Whether acting as a floor trader handling options, or working the desk on the retail side for an investment firm, a trader's job certainly has allure. However, for women and people of color, breaking into this insular world can be particularly difficult.
Many of the companies that have floor traders or market makers on the New York or American Stock Exchange are smaller firms, whose recruiting isn't a large-scale, well-publicized effort. Says Drew Mandler, managing director of capital markets for Smith Hanley Associates, an executive search firm: "Floor trading is a specialty business, with small firms that have been family-run for generations." The retail side of the business offers a bit more opportunity, because the large banks and investment firms - who tend to advertise available positions - dominate.
One Trader's Path
Richard Bansa, who emigrated from Ghana in 1992, worked his way up the corporate ladder, serving in a variety of finance positions in both the corporate and banking worlds before landing his current job as a retail trader for RBC Dain Rauscher in Minneapolis. "I worked with Bank One in Chicago in operations, and then went on to become a portfolio manager," he says. While he also worked as a financial analyst for Pillsbury before joining RBC, he says it was the portfolio manager's job that "eventually positioned me to get to the trading side."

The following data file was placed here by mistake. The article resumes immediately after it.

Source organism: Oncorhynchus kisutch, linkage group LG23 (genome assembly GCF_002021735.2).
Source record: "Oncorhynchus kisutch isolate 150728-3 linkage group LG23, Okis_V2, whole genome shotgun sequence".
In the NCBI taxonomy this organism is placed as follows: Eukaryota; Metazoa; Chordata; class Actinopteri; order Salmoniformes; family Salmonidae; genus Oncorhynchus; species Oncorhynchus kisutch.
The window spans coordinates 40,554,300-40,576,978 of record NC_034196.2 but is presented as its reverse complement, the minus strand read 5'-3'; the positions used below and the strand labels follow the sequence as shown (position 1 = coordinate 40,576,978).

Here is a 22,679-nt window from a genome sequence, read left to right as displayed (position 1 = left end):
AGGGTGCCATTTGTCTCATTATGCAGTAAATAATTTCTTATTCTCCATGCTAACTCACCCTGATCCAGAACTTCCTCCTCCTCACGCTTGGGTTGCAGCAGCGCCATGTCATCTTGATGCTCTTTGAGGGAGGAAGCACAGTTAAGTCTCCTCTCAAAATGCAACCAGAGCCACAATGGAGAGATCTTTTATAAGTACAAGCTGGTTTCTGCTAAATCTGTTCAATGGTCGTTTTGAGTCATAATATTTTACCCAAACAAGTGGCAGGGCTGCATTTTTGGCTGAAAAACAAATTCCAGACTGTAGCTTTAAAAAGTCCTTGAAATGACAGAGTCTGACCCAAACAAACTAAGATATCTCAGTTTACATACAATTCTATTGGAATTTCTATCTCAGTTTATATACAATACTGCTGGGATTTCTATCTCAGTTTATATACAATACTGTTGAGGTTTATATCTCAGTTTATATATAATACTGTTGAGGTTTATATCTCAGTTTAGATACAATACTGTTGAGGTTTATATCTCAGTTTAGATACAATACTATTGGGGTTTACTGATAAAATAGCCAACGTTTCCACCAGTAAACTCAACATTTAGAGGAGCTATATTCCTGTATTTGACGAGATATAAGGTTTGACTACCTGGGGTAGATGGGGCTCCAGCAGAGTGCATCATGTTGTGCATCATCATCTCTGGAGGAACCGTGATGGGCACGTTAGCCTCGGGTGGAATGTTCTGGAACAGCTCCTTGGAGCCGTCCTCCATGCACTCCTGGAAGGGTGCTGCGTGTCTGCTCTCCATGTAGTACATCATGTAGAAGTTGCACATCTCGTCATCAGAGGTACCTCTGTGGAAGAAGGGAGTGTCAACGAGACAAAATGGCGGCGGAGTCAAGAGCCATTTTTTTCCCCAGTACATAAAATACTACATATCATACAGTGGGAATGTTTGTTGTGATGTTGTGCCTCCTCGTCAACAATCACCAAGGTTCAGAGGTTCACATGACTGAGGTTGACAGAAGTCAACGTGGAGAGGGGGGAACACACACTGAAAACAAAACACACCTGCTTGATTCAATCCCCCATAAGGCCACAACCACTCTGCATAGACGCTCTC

Once inside RBC, Bansa's networking skills helped him learn about an open position in trading. "People skills are among the most essential in my field, whether you're networking for a position or dealing with customers," he believes. "Of course, you have to know the financial markets and have the essential business abilities. But communications skills are crucial."
For minorities, women or anyone else seeking to distinguish themselves in trading, Bansa believes it helps to bring additional abilities to the table. For example, his knowledge of Microsoft's Visual Basic and Excel gave him the skills to build a software program used by RBC brokers to select preferred stocks. "Trading is a difficult business to be in," Bansa says. "It's all about P&L. Whatever extra thing or talent that you have to offer can certainly help."